The Faith, Fiction, and Film course did not stop with this recognition, however, as important as it is to storytelling. Dr. Kuhner drove home within our lively conversations and in our readings the importance of art and storytelling in the work of evangelization, as described by Pope Saint John Paul II and others such as Erasmo Leiva-Merikakis. Indeed, literature, art, and film in their highest forms must lead us to an experience of truth: the truth of the human longing for transcendence – for God – through the experience of beauty and goodness.

By applying this hermeneutic to a genre of film I particularly enjoy, science fiction, I have found new depths to explore in such films as “Arrival” (2016), “Contact” (1997), “Blade Runner” (1982), and even “The Hunger Games” trilogy (2012 – 2015). These stories follow characters through hardships and suffering to the affirmation of the dignity and importance of every human life, the immensity and created beauty of the universe, and the power of love to overcome monstrous evil. These stories, of course, are not to be equated with the gospel of Jesus Christ, but as they engage readers and viewers, do they not predispose us to receiving that gospel? After all, seeking common ground – the truths we can agree upon – is quite often the first stage toward recognizing in the Triune God the fulfillment of all human desires and needs.

Yet for this stage of evangelization to be successful, it must resonate as true. It must reflect the human experience and longing for the divine, even in the worlds of the fantastical like that of Tolkien’s Middle Earth, or the historical West, such as in “Dances with Wolves” (1990). Therein lies our connection with each other and our ability to be open to the movements of grace through the vocation of the artist.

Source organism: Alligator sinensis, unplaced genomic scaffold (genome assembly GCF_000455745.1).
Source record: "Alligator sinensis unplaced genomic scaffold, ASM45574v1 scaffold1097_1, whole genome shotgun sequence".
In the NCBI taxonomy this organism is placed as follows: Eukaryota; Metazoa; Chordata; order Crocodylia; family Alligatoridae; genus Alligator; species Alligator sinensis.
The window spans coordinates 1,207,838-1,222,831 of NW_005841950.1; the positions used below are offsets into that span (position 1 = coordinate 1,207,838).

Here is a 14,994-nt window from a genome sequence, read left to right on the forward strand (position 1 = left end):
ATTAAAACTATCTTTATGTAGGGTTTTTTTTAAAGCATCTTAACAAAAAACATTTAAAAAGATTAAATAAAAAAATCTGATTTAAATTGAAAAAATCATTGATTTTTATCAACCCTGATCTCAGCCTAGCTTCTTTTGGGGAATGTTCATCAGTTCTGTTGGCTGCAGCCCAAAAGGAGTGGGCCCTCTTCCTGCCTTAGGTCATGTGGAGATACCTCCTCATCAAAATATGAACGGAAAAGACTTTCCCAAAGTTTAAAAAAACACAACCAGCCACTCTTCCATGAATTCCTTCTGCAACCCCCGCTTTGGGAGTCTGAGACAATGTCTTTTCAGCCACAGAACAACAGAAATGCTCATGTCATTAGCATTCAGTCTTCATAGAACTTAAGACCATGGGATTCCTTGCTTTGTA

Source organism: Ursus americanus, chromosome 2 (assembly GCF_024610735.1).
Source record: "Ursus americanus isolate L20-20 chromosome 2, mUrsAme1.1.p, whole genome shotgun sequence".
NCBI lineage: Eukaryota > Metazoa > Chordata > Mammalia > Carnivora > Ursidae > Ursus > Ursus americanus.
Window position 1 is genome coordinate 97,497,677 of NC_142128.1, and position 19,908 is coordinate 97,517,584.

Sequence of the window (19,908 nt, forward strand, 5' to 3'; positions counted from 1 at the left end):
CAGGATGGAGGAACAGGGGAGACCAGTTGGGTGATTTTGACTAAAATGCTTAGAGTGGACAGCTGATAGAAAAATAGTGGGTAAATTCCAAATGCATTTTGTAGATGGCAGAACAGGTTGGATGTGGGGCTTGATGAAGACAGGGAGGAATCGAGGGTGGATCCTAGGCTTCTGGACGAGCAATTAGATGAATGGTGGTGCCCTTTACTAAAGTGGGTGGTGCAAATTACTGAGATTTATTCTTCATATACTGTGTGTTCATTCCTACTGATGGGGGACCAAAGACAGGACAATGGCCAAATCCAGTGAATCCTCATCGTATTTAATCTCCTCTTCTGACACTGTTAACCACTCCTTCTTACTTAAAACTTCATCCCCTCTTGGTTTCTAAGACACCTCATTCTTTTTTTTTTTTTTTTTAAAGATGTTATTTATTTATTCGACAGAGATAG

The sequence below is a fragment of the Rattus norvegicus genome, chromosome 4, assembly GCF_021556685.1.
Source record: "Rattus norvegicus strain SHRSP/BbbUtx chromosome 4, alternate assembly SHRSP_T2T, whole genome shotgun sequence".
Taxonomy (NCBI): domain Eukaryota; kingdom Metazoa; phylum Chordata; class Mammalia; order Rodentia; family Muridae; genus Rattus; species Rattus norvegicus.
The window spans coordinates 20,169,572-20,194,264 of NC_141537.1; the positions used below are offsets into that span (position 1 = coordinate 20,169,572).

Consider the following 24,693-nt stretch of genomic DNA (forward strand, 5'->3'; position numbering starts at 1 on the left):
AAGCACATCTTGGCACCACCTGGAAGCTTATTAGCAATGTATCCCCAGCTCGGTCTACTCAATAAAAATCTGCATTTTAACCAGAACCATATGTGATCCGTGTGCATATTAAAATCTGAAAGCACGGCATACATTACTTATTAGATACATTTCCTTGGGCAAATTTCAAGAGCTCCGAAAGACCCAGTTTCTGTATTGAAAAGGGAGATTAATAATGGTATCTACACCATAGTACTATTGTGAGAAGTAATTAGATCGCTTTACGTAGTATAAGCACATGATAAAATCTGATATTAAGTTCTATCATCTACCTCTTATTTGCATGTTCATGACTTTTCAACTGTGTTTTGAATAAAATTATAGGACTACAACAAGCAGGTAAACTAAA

The greatest benefit for me in taking this course was being confirmed in my vocation as a writer and filmmaker, to be emboldened in that path with all the responsibility and joy (and hair-pulling heartache) that comes with it. I am deeply grateful not only to Dr. Kuhner, but to my classmates as well for their reflections, candor, and shared insights into art, evangelization, and the human condition.

Elena Cambio is a staff writer with the Catholic Courier in Rochester, NY, and is also a fiction writer and independent filmmaker. Her current short film “Dream House” is in post-production, and she is in pre-production for a documentary film that will follow her pilgrimage to the holy places of the Catholic martyrs of Korea. In 2023, her short story “Vinny and Luca” appeared in the June issue of Lake Affect Magazine. Elena has taught screenwriting, ESL, academic writing, literature, and religion in a variety of educational contexts, as well as teaching EFL in S. Korea and P.R.China. Having discerned out of Carmel, she has happily accepted her vocation as a single person pursuing creative work in evangelization. Elena holds an MFA in Imaging Arts from R.I.T., an MA in Linguistics from Ohio University, and a Certificate in Catechetical Leadership with St. Bernard’s School of Theology and Ministry.